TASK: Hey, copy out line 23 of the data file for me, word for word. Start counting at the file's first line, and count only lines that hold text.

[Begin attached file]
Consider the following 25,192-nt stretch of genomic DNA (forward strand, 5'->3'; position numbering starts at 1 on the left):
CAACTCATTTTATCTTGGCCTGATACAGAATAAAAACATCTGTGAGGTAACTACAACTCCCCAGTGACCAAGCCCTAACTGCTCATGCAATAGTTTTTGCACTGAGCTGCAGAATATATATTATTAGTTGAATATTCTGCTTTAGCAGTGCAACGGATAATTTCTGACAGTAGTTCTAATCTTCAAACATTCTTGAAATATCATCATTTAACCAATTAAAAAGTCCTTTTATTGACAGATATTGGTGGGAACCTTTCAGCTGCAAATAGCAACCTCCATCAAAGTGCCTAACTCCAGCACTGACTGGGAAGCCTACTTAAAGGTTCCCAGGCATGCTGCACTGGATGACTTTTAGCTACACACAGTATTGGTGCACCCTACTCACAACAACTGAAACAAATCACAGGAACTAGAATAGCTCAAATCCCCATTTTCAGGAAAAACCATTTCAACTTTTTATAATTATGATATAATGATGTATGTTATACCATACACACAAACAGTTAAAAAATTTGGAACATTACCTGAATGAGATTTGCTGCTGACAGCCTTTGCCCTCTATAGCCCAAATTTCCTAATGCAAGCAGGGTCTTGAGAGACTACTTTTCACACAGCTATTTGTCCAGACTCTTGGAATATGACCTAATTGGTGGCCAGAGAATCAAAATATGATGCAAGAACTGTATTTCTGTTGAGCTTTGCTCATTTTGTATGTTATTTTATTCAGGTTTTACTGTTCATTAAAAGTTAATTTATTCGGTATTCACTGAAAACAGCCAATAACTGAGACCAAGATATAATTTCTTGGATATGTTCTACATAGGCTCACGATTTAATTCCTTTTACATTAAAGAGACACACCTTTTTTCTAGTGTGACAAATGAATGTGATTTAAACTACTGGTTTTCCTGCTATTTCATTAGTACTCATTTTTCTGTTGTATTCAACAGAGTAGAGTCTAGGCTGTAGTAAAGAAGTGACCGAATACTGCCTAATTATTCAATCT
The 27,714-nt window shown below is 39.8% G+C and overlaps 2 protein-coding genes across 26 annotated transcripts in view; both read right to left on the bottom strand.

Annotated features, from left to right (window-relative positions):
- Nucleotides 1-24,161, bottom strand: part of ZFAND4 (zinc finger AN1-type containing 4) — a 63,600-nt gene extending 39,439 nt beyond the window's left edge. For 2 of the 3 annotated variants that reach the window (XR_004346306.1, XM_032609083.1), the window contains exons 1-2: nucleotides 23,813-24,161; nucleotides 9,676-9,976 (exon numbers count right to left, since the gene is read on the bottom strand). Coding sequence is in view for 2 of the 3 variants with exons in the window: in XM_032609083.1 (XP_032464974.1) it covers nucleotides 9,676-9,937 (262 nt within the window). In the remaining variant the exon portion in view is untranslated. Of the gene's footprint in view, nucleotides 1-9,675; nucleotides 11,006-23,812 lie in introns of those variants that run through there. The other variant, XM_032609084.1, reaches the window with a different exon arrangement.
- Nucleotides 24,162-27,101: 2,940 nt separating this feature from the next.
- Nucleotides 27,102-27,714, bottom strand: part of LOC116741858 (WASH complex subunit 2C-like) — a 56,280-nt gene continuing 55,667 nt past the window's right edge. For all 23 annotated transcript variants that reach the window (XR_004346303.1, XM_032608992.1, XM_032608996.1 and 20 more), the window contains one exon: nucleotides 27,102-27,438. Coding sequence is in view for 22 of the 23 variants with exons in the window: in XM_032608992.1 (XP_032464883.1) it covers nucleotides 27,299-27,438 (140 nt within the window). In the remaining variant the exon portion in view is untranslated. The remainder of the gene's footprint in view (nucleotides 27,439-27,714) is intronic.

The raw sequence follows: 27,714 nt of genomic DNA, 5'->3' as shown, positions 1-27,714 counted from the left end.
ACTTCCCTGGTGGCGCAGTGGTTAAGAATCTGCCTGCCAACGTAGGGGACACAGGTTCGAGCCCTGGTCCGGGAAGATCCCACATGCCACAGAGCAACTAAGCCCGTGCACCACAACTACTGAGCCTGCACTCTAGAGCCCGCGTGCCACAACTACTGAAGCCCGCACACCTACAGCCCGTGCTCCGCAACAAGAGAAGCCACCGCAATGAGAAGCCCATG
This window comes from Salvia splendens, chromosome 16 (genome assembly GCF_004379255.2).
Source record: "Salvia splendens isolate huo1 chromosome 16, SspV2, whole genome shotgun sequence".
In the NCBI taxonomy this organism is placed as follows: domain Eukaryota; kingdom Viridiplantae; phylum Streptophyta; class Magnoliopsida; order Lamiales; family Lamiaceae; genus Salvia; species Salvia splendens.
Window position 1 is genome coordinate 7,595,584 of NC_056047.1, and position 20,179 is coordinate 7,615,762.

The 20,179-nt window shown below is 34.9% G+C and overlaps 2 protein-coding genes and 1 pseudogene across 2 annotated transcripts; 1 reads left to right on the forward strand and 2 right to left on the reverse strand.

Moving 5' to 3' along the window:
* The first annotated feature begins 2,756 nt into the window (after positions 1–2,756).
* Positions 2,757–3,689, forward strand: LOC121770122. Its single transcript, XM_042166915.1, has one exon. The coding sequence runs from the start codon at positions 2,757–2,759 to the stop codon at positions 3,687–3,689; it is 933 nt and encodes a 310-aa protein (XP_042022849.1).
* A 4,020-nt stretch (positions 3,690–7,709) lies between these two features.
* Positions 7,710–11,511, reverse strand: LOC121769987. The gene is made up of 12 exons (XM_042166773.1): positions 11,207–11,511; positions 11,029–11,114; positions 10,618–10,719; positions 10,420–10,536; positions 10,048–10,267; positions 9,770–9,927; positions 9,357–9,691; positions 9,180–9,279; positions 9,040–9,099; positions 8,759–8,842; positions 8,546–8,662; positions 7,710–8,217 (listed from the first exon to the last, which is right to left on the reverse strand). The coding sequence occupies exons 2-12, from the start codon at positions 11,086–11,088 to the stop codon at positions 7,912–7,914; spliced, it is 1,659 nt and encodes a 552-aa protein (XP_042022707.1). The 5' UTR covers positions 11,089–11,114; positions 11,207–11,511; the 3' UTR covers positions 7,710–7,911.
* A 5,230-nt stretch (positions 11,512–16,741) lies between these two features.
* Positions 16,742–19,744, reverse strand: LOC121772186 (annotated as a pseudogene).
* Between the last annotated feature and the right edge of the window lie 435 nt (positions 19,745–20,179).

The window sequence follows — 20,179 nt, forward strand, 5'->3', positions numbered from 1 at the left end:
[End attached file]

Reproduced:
The window sequence follows — 20,179 nt, forward strand, 5'->3', positions numbered from 1 at the left end: